The one fly in the ointment is that companies like Google are multi-national. No national or international organisation has a jurisdiction that covers all of their operations. So what we are seeing now is an attempt by the EU to expand its legal authority to cover the entire world (much like the US keeps on trying to do). However doing so could run into a few show stoppers: for example what can the EU do if Google Inc. (in the US and the controller of google.com) refuses to play ball - any attempt by the EU to punish Google EU for this could run into all sorts of legal problems. Or what happens if the EU orders Google EU to remove something from all of its search engines across the world, by the US government tells Google Inc. tells it not to do any such thing.
This could get very interesting ...
Re: For once, I'm with the French...
Have you ever tried to read the T&Cs? Most of the time they might as well have been written in Navajo for all the sense that I can make out of them.
Re: Tough choice...
Just to add to Assange's (self inflicted) woes, when he does step (or get thrown) out of the embassy, the first thing that will happen is that he is going to be hauled in front of some very unamused UK judges who will want a *very* good answer as to why he skipped bail. It is entirely likely that he could spend a month or two in a UK slammer before having his backside kicked over to Sweden.
At last, a sane ruling from an Italian court.
The original convictions should never have be made in the first place. in fact the charges where obviously some chair-warming bureaucrat’s attempt at pre-emptive blame management. Earthquake prediction is not a precise science; in fact it is closer to guess work sometimes as any seismologist will tell you.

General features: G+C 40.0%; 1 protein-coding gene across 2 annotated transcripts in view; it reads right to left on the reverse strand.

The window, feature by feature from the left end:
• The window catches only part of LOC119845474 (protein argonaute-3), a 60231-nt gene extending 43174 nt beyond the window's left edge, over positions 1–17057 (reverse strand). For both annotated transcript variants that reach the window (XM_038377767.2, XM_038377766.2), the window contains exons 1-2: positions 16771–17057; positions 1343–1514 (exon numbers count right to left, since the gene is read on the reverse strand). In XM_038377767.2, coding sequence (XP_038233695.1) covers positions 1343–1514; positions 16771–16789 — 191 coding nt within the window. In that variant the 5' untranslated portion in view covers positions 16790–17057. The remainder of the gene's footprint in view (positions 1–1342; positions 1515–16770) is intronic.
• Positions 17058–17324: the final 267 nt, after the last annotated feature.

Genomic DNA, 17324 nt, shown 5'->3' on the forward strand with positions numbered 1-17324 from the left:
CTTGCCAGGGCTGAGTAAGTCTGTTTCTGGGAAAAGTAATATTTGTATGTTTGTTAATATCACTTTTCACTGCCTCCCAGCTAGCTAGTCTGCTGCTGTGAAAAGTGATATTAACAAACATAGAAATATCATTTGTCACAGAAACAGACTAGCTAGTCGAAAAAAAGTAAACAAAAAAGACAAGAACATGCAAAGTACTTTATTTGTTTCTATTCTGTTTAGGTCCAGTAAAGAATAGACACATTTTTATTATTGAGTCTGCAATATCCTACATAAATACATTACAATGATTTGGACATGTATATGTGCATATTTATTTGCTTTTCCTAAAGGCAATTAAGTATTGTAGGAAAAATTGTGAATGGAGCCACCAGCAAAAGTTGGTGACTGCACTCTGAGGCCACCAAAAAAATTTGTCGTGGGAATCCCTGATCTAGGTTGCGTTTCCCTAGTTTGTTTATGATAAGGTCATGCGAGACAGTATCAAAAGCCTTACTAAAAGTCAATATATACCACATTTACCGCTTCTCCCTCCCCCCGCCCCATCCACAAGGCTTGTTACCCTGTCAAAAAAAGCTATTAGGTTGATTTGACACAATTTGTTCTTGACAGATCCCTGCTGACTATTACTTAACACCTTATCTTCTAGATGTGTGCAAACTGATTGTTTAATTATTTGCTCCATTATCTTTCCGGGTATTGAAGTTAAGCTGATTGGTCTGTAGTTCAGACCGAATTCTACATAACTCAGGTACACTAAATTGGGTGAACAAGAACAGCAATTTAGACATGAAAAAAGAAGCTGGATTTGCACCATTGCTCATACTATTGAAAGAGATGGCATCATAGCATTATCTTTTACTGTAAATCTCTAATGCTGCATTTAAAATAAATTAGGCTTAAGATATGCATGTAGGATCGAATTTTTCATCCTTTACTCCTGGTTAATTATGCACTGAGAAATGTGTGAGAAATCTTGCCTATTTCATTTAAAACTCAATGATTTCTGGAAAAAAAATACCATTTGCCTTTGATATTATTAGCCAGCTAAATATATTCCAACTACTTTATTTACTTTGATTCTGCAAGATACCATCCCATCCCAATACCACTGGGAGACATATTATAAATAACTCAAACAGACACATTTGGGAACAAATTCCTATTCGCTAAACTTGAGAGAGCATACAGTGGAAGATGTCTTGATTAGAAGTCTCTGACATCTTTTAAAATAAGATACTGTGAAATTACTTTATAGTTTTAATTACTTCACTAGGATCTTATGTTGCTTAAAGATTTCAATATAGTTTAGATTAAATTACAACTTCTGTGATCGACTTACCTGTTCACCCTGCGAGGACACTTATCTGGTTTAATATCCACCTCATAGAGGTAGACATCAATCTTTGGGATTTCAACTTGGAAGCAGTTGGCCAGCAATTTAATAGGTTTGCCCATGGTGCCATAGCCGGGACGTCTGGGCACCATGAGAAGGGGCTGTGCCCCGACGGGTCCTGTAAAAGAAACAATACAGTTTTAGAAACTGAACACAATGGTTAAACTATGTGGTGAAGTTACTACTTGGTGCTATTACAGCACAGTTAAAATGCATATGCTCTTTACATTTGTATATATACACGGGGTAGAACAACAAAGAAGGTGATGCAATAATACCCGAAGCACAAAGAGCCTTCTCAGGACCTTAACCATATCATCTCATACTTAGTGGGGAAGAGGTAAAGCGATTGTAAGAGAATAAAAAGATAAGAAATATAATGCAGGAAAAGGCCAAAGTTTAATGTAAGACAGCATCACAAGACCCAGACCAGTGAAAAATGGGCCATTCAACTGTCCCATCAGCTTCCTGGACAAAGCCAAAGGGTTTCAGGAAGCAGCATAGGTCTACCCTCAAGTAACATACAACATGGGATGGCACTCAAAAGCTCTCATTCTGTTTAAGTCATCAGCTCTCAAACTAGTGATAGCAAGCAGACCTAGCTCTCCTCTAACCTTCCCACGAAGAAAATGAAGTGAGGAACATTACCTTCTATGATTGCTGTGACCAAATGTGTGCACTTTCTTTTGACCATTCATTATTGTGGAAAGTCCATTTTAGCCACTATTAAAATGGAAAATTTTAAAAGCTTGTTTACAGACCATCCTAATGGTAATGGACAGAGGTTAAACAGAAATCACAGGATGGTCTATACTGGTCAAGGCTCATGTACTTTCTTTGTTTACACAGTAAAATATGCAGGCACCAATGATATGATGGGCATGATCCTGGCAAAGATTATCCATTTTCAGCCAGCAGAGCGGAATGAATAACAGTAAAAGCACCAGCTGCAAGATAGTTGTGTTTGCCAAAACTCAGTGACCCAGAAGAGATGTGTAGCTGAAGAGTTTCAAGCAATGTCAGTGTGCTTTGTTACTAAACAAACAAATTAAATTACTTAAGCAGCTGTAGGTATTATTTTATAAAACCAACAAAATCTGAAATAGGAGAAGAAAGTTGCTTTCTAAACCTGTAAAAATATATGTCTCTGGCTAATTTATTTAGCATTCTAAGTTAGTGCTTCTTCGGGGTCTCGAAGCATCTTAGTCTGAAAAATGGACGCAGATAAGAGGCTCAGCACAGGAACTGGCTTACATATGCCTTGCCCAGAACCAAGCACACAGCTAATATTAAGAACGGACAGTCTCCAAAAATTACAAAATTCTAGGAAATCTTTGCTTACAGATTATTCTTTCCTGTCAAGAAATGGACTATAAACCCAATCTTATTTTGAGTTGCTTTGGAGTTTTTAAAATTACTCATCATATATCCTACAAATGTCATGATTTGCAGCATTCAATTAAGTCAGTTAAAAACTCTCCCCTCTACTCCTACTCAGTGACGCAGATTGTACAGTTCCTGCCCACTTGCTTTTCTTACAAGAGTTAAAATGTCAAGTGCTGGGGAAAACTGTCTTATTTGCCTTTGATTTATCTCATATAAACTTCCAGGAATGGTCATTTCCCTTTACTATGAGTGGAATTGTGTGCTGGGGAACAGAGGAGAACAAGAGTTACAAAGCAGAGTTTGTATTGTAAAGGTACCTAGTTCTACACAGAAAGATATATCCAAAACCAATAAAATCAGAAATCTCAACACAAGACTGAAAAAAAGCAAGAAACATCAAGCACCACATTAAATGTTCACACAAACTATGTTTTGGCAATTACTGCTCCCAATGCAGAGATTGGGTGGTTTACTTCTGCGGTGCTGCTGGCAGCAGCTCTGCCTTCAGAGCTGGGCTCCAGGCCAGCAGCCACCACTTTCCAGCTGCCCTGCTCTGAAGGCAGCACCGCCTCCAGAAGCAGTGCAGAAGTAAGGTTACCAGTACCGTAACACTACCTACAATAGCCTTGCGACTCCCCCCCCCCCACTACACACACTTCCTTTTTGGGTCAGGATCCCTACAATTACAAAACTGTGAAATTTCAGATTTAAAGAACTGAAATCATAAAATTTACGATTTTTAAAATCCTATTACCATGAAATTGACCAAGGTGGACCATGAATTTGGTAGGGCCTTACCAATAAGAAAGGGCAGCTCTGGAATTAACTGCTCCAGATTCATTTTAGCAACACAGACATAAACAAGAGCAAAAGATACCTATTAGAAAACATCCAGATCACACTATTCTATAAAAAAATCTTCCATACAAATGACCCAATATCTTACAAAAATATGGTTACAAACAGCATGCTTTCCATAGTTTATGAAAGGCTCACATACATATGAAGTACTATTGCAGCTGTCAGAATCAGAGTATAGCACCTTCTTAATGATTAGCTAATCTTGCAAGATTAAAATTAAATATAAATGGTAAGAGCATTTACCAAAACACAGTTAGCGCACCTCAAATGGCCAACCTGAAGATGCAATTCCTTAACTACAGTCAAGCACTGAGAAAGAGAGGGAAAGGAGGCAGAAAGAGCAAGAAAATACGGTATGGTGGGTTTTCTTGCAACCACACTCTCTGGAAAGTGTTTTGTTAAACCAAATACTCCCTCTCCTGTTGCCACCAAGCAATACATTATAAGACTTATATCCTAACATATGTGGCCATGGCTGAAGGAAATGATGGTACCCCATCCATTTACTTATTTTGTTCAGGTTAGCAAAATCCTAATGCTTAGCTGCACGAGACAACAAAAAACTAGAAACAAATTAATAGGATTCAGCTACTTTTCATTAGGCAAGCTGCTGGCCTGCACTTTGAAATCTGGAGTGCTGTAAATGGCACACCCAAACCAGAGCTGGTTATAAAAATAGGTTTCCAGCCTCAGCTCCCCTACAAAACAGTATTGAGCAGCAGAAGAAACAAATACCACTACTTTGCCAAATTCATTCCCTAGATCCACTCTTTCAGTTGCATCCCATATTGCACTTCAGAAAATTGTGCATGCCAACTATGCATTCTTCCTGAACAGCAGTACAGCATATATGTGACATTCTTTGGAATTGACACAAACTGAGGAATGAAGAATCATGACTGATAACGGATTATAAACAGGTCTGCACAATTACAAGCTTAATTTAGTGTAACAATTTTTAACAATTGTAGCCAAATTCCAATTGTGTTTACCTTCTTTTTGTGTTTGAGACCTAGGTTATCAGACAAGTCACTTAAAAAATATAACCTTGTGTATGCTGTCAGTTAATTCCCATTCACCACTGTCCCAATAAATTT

Re: It's not just about Skype
The core problem is that the standards MS claim they are using are not designed for desktop systems, so the scope for things breaking (because you are trying to force it to do something it was not designed to do) has just gone *way* up.
Re: sensible, usable alternative.
MS Outlook, using Zarafa and Postfix as the back-end.
Re: 5th time warning or else
I think they noticed the warnings - for about 5 seconds before they were dropped in the bin.
The EU will not do anything about Germany breaking the rules regardless how many warnings they issue - after all Germany controls the EU!
Re: Applies where?
Having tasted the stuff, I suspect it is - pretty rusty ones as well.
This announcement worries me
My company (I'm the IT Manager) use SLES as our primary server infrastructure due to it's high reliability (the last reboot occurred when we physically relocated the servers to a new site; since then we've had 100% up-time). I was concerned when Attachmate took over SUSE, but decided to wait and see. Now I am *really* worried - does Micro Focus actually have any commitment to Linux (AFAIK the answer to that is a responding No). Might be time to work up some contingency plans switching our infrastructure to Redhat/Centos.
Re: And of course...
Spammers are simply applying the Wizard's First Rule (as stated by Terry Goodkind):
"People will believe anything, either because they want to believe it's true, or because they are afraid that it is true"
Politicians use this all of the time!
The problem is investor expectations
In the US (and probably to a much lesser extent in the UK) investors have the view that they are totally entitles to make money with no risk; if they make an investment that fails big-time they automatically blame someone (anyone) else and reach for the lawyers instead of admitting to themselves that they screwed up. A much better solution in this case is to simply cut their losses and pull their money out; Apple will come to heal *much* faster when their share price starts to skydive.
Re: 24th September - Night Excursion
There are bars there but they are not very good - they just have no atmosphere.